An Anti-Inflammatory Diet Plan (For Pain Relief)

The Wrong Inflammation Can Cause Agony - Could A Change Of Foods Relieve Your Pain?

By Definition –

Inflammation is an emergency response from your body to a perceived threat or injury. Some foods however, are said to be able to disrupt the inflammatory process through consumption of ‘antioxidants’, anti-inflammatory ‘flavonoids’ or ‘essential fatty acids to name just the main ones. This gives rise to a special ‘anti-inflammatory diet’ that is examined in purpose and with evidence below…. 

Our Member Survey Says…

  • Of the members that have tried an anti-inflammatory diet in the last 5 years, 65% said they had continued either all or parts of the diet beyond the first two months.
  • Of that 65% (who stuck to at least some of the diet), 90% said they felt it had made at least some noticeable difference to their pain levels.

(Results from our member survey completed 10th July 2019, to be redone July 2020)

An anti inflammatory diet plan is more than just ‘another diet’. Following an anti inflammatory diet could be the key to pain relief. But which foods should you choose and which should you avoid? We help you compile an anti inflammatory diet plan that you actually might enjoy!

The image shows a table of fruits and vegetables under the heading not all anti-inflammatory diets look like this!
Not All Anti Inflammatory Diets Need To Look Like This

What Is An Anti-Inflammatory Diet?

It is almost impossible not to notice nowadays that there are literally millions of different diets out there on the internet and in magazines. Traditionally, these were centred around losing weight, but increasingly diet and lifestyle are seen now as causative factors behind many diseases.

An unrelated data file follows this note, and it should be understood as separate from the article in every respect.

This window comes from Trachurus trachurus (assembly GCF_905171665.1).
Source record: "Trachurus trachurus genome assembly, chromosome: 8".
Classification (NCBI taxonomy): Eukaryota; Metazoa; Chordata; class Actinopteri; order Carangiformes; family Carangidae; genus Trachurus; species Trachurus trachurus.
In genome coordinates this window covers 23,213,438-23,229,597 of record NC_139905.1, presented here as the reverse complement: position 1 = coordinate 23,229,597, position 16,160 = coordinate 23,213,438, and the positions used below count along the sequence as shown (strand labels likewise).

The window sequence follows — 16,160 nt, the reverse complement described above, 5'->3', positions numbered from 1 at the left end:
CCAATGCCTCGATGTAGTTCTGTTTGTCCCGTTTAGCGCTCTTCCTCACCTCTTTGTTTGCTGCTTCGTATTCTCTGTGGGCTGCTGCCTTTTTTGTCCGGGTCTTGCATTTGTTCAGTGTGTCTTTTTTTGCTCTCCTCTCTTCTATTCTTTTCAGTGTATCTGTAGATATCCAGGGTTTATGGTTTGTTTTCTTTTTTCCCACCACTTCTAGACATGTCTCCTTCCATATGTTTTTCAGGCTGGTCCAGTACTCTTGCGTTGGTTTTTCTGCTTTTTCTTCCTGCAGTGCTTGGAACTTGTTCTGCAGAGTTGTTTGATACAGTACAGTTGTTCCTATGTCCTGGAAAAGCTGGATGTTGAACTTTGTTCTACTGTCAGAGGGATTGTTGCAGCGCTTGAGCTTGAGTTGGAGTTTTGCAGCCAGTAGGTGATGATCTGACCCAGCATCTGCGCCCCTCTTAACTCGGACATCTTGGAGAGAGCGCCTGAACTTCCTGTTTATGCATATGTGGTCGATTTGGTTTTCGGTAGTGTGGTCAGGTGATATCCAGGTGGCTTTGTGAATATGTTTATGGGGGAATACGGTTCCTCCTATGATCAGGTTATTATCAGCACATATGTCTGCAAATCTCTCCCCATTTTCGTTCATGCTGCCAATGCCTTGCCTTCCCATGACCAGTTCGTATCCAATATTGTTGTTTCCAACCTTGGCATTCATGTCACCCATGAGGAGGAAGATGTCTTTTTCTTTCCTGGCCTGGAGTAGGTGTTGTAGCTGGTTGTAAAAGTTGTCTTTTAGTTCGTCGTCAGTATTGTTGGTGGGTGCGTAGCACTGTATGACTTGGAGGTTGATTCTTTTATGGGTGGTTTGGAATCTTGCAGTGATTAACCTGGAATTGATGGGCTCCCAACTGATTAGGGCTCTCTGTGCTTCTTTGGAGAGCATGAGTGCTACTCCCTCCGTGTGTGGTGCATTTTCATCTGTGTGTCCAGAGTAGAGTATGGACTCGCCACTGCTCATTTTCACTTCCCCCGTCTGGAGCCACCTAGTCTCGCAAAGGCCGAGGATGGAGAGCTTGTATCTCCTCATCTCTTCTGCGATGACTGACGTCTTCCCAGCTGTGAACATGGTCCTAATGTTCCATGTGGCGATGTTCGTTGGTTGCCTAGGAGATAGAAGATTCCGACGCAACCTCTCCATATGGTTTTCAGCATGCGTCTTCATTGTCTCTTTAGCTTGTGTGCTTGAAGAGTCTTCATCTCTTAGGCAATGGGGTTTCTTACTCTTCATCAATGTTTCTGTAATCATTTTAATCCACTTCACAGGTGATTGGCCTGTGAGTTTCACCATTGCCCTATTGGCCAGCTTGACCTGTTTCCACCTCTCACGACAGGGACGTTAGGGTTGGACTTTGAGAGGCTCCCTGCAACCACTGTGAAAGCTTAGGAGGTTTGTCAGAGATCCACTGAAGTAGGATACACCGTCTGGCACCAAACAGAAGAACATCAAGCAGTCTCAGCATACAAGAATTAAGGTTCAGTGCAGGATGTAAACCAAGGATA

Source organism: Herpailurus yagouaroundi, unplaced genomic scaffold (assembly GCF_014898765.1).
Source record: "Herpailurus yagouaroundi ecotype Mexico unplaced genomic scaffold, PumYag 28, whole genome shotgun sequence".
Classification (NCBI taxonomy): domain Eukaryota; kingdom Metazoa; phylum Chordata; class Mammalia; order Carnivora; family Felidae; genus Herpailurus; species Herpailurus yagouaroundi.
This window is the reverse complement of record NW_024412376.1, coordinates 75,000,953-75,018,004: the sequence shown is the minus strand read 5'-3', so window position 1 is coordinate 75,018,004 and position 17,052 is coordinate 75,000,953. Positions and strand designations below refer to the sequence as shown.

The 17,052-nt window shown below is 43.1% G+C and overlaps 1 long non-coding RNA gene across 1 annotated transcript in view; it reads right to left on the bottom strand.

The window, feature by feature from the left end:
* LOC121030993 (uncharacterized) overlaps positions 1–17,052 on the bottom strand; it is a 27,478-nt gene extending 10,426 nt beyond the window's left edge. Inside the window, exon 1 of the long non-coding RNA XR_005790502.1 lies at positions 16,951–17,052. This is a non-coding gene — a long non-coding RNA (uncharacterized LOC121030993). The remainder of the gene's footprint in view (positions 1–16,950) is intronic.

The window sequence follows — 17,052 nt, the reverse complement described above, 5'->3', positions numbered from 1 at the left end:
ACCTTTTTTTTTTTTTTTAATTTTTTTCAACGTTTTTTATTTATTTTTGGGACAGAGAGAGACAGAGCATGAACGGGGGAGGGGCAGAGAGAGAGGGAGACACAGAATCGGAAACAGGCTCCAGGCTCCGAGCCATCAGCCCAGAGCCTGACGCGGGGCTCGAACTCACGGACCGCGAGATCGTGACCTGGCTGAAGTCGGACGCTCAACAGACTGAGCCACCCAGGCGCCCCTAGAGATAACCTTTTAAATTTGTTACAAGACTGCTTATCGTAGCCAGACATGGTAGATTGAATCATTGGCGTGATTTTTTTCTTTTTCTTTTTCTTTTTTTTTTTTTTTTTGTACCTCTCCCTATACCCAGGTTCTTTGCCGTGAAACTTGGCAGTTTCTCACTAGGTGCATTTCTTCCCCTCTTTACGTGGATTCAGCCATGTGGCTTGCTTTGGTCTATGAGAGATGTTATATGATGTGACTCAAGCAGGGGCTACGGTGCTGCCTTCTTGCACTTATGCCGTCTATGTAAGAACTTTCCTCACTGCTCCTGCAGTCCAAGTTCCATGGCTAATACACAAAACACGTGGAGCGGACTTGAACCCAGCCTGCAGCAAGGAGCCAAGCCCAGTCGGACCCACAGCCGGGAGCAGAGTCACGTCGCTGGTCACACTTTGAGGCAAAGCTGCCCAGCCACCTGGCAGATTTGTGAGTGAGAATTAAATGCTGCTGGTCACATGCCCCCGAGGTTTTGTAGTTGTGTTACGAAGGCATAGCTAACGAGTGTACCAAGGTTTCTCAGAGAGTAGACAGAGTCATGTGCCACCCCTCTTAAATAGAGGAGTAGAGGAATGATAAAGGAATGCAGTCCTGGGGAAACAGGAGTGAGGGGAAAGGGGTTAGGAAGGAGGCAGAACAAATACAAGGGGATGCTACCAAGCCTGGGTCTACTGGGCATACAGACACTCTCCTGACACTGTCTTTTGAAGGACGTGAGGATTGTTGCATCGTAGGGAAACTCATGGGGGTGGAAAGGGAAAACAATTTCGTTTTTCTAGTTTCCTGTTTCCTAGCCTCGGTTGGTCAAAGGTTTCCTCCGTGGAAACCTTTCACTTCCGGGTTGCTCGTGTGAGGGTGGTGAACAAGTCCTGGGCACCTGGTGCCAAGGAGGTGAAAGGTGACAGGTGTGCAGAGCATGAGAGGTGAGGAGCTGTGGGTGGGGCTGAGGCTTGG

Inflammation is no exception to this and it should come as no surprise when I mention fresh produce and particularly those foods with essential fatty acids or minerals within them as being perfect for reducing inflammation.

An anti-inflammatory diet plan is a diet specifically containing foods that are capable of reducing inflammation in your body.

To follow an anti-inflammatory diet plan, you simply need to cut down on the pro-inflammatory foods and increase some of those associated with healing that negate the need for inflammation in the first place.

There are four fundamental reasons why some foods are much better at reducing inflammation than others –


Inflammation is a very complex, emergency response from your body. Part of the inflammatory cascade is the production of ‘free radicals’. This often occurs when there is an imbalance in the level of anti-oxidants in your body.

By consuming more anti-oxidants, you control the levels of free radicals that attack the affected area and cause the inflammation. The role of antioxidants in controlling inflammation was studied at length in this article on the ‘Role of Antioxidants and Natural Products in Inflammation’

Anti-Inflammatory Flavonoids.

Flavonoids are polyphenolic compounds that occur mostly in plants. Among their many properties they appear to be very good at disrupting enzymes and at blocking the inflammation process.

There are a number of theories as to why this is – none of which can provide a definitive answer but maybe just knowing that they are linked heavily with reduced inflammation is enough.

Minerals and Vitamins. 

These can work in a whole range of ways – some (calcium etc) can help bone to heal where it has been damaged by inflammation and others work to block the binding of the constituents that

Essential Fatty Acids. 

Until recently, although scientific trials had strongly shown essential fatty acids and omega 3 fish oils to be a positive factor in reducing inflammation naturally, nobody actually knew why.

Recent research however, suggests that the essential fatty acids convert in the body in to a number of powerful compounds including ‘resolvin’ – a compound well known for putting a stop to the inflammatory process (or at least putting the brakes on).

About Us

Acute Or Chronic Inflammation?

Inflammation in itself is not a big problem – indeed it is essential in many circumstances as part of the healing process. The question is whether it is acute or chronic inflammation?

Cut yourself and the inflammation is a sign that extra white blood cells have raced to the area to begin the healing process. This is typically known as ‘acute inflammation’ and is generally an essential part of our bodies work.